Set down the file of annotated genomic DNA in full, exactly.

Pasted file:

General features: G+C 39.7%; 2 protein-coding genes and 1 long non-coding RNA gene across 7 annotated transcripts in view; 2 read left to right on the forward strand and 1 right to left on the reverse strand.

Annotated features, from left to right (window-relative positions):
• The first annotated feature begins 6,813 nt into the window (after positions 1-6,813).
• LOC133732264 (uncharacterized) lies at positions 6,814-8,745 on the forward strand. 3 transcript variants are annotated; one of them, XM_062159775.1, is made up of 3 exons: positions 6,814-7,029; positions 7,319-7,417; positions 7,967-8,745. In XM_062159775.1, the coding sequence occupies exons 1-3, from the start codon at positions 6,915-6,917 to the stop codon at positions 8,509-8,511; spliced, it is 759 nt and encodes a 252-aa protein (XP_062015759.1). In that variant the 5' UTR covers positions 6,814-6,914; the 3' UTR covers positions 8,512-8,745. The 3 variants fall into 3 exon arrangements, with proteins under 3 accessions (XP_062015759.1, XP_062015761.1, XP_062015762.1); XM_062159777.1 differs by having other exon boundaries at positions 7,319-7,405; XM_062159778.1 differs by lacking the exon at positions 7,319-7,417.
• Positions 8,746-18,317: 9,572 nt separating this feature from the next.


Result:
General features: G+C 39.7%; 2 protein-coding genes and 1 long non-coding RNA gene across 7 annotated transcripts in view; 2 read left to right on the forward strand and 1 right to left on the reverse strand.

Annotated features, from left to right (window-relative positions):
• The first annotated feature begins 6,813 nt into the window (after positions 1-6,813).
• LOC133732264 (uncharacterized) lies at positions 6,814-8,745 on the forward strand. 3 transcript variants are annotated; one of them, XM_062159775.1, is made up of 3 exons: positions 6,814-7,029; positions 7,319-7,417; positions 7,967-8,745. In XM_062159775.1, the coding sequence occupies exons 1-3, from the start codon at positions 6,915-6,917 to the stop codon at positions 8,509-8,511; spliced, it is 759 nt and encodes a 252-aa protein (XP_062015759.1). In that variant the 5' UTR covers positions 6,814-6,914; the 3' UTR covers positions 8,512-8,745. The 3 variants fall into 3 exon arrangements, with proteins under 3 accessions (XP_062015759.1, XP_062015761.1, XP_062015762.1); XM_062159777.1 differs by having other exon boundaries at positions 7,319-7,405; XM_062159778.1 differs by lacking the exon at positions 7,319-7,417.
• Positions 8,746-18,317: 9,572 nt separating this feature from the next.